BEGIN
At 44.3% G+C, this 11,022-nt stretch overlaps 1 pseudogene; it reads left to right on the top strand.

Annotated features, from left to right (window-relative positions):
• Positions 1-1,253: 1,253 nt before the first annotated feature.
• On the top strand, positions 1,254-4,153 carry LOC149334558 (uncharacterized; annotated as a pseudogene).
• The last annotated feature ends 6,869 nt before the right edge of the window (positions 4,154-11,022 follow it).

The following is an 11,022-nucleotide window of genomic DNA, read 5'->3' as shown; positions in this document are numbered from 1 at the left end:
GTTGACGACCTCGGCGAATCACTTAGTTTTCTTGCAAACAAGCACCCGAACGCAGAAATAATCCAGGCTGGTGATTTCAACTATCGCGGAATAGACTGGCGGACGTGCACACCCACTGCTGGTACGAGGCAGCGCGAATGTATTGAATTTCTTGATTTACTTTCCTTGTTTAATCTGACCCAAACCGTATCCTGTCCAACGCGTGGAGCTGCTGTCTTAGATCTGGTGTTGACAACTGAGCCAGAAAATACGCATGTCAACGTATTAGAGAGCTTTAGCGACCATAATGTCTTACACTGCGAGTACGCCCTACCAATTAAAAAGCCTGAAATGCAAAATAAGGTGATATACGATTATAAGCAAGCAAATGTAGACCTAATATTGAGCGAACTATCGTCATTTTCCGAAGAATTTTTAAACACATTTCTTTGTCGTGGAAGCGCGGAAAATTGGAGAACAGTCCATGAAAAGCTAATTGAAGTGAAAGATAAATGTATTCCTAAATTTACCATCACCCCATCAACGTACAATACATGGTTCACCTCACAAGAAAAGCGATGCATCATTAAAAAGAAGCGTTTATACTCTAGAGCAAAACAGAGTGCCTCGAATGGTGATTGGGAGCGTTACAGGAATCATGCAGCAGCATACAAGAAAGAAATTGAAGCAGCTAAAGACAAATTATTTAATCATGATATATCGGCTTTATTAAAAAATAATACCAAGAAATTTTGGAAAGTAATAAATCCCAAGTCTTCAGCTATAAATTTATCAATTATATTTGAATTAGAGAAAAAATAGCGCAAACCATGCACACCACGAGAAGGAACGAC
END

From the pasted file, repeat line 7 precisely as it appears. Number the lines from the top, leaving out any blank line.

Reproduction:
GTTGACGACCTCGGCGAATCACTTAGTTTTCTTGCAAACAAGCACCCGAACGCAGAAATAATCCAGGCTGGTGATTTCAACTATCGCGGAATAGACTGGCGGACGTGCACACCCACTGCTGGTACGAGGCAGCGCGAATGTATTGAATTTCTTGATTTACTTTCCTTGTTTAATCTGACCCAAACCGTATCCTGTCCAACGCGTGGAGCTGCTGTCTTAGATCTGGTGTTGACAACTGAGCCAGAAAATACGCATGTCAACGTATTAGAGAGCTTTAGCGACCATAATGTCTTACACTGCGAGTACGCCCTACCAATTAAAAAGCCTGAAATGCAAAATAAGGTGATATACGATTATAAGCAAGCAAATGTAGACCTAATATTGAGCGAACTATCGTCATTTTCCGAAGAATTTTTAAACACATTTCTTTGTCGTGGAAGCGCGGAAAATTGGAGAACAGTCCATGAAAAGCTAATTGAAGTGAAAGATAAATGTATTCCTAAATTTACCATCACCCCATCAACGTACAATACATGGTTCACCTCACAAGAAAAGCGATGCATCATTAAAAAGAAGCGTTTATACTCTAGAGCAAAACAGAGTGCCTCGAATGGTGATTGGGAGCGTTACAGGAATCATGCAGCAGCATACAAGAAAGAAATTGAAGCAGCTAAAGACAAATTATTTAATCATGATATATCGGCTTTATTAAAAAATAATACCAAGAAATTTTGGAAAGTAATAAATCCCAAGTCTTCAGCTATAAATTTATCAATTATATTTGAATTAGAGAAAAAATAGCGCAAACCATGCACACCACGAGAAGGAACGAC